Help me stop the alders and willows

beluga01August 20, 2009

We just used a chain saw to cut down all the alders and willow growing around our pond. We have to do this about every five years to keep any level of sunlight around the water. This time, some of the alders were 6 inches thick at the base! No doubt, next spring, each stump will sprout lots of fresh growth.

Is there something we can paint on these stumps to keep them from sprouting? Or at least dampen their enthusiasm a bit. Or to be even more specific, is there something that will do this that is not overly toxic. Latex paint? If so, is white or black better? Water seal? Roundup? You get the idea. Knowledgeable suggestions are much appreciated.

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jean001(z8aPortland, OR)

Get some herbicide with the active ingredient triclopyr. Lily-Miller's "Blackberry & Brush Killer" is one product.

When you cut the whips/trees, immediately paint the cut surface of the stub with the weedkiller. Generally used full strength for that purpose, but read the label to make certain.

Beyond that, it may still take several years to stop regrowth. All depends upon how extensive the root systems are.

    Bookmark   August 20, 2009 at 3:33PM
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Embothrium(USDA 8 Sunset 5 WA)

Anything used near water needs to be kept out of it. Glyphosate, for instance has been found in a recognizable condition 1 mile downstream from application sites.

    Bookmark   August 20, 2009 at 4:53PM
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buyorsell888(Zone 8 Portland OR)

Sounds like you need a beaver :)

    Bookmark   August 20, 2009 at 10:15PM
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Embothrium(USDA 8 Sunset 5 WA)

Or goats.

    Bookmark   August 20, 2009 at 11:13PM
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grrrnthumb(z8 WA)

I'm not totally against herbicides, but against a pond to keep out native growth? That doesn't sound too great to me.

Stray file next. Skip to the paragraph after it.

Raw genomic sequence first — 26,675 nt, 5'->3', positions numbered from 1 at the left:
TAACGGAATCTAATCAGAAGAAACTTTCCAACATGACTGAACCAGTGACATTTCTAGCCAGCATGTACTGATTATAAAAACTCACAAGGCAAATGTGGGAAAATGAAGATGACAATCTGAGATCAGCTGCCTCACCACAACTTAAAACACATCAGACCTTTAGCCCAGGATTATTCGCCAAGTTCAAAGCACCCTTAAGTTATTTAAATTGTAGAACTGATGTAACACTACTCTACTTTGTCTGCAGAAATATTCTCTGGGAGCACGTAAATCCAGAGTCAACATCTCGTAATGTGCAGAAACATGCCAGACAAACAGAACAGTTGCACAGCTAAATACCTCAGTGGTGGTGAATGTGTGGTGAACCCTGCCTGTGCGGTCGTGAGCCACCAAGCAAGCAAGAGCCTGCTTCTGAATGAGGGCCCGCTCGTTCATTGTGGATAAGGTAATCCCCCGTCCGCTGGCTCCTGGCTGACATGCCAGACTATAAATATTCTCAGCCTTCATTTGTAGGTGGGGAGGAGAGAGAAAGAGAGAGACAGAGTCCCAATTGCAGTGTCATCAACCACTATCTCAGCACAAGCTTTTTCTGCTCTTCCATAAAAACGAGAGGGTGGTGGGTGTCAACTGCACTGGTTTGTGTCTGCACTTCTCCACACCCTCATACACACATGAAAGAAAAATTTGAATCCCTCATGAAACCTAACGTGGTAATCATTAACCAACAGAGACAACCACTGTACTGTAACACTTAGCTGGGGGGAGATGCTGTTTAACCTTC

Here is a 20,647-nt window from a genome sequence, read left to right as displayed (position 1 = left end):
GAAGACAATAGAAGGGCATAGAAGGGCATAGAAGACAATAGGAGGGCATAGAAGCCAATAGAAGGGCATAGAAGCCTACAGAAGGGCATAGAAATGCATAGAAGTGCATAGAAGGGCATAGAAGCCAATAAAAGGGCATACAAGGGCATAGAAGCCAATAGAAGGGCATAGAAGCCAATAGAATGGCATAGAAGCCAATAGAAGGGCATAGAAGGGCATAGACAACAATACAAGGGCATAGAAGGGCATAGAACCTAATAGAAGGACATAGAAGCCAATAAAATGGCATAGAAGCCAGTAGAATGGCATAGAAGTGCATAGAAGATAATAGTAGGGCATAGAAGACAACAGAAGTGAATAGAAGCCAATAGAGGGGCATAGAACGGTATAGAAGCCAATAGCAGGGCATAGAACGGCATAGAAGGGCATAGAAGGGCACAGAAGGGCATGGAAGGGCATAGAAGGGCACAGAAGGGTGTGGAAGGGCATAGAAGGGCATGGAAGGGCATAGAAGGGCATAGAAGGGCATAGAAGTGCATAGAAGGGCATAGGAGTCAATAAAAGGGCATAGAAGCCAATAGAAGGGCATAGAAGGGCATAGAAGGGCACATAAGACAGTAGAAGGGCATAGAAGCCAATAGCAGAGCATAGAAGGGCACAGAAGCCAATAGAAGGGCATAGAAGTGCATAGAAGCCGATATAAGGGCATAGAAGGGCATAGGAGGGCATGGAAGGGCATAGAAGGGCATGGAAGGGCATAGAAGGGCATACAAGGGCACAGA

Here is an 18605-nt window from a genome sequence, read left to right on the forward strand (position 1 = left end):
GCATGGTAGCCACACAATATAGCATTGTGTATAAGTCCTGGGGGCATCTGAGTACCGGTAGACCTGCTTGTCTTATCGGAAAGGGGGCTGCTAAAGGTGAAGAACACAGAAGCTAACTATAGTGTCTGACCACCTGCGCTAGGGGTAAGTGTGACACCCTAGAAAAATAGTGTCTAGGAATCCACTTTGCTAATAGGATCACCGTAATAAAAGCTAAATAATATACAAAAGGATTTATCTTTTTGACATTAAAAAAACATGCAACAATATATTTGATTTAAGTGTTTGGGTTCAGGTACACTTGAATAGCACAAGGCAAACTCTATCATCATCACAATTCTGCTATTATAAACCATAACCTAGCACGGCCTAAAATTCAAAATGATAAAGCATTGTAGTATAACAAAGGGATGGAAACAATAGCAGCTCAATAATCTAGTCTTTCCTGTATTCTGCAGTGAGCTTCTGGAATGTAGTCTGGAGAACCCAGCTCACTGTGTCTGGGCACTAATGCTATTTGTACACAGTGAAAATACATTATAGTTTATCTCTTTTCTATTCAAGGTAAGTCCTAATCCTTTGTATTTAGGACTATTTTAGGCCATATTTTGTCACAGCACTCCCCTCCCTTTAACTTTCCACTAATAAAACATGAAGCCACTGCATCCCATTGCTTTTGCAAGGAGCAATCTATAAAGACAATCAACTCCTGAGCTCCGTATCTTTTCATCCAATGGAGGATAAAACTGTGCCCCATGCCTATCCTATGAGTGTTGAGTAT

Regular mowing will keep them down if you make it a lawn, but if you don't want to do that I would recommend you just accept that is what happens in the PNW, buck up, and pay your 5 year pennance for living in such a beautiful green place. ;)
actually 5 years doesn't seem bad at all to me for what you're up against. It may look like a suburb, but lurking right beneath the surface is a powerful temperate, just dying to escape. :)
- Tom

    Bookmark   August 21, 2009 at 7:16AM
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grrrnthumb(z8 WA)

Meant to say a temperate jungle. :)

    Bookmark   August 21, 2009 at 7:19AM
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Embothrium(USDA 8 Sunset 5 WA)

Maybe that should have been "intemperate".

    Bookmark   August 21, 2009 at 10:41AM
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dottyinduncan(z8b coastal BC)

Our neighbour cut alders and cottonwood down along the lakeshore. He has donkeys and sheep but they are not keeping the shoots down. It is a real mess and the lakeshore is now unreachable on foot.

    Bookmark   August 21, 2009 at 11:25AM
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beluga01

actually, of all the suggestions, the goat seems most appealing. We have a neighbor who might be willing to loan out his goat for a few weeks each summer. I won't use the herbicide recommended here, since the pond is full of crayfish, frogs, and goldfish. Plus we pump the water every August to irrigate a large berry patch. And swim in it all summer long.

What about latex paint?

Didn't quite grok your comment, grrrnthumb, about alders and willows somehow being sacrosanct by virtue of being native. And therefore...it's more natural to let the trees wreck this pond we dug, by shading the surface, degrading the dam, and drawing down the water table at least 3 feet each summer? To be honest, your "solution" sounds a bit too suburban to this quasi-farmer working a 6 acre homestead. Plus, I already have a very healthy alder bottom on another part of the property, and take 3-5 trees a year for firewood.

    Bookmark   August 21, 2009 at 1:48PM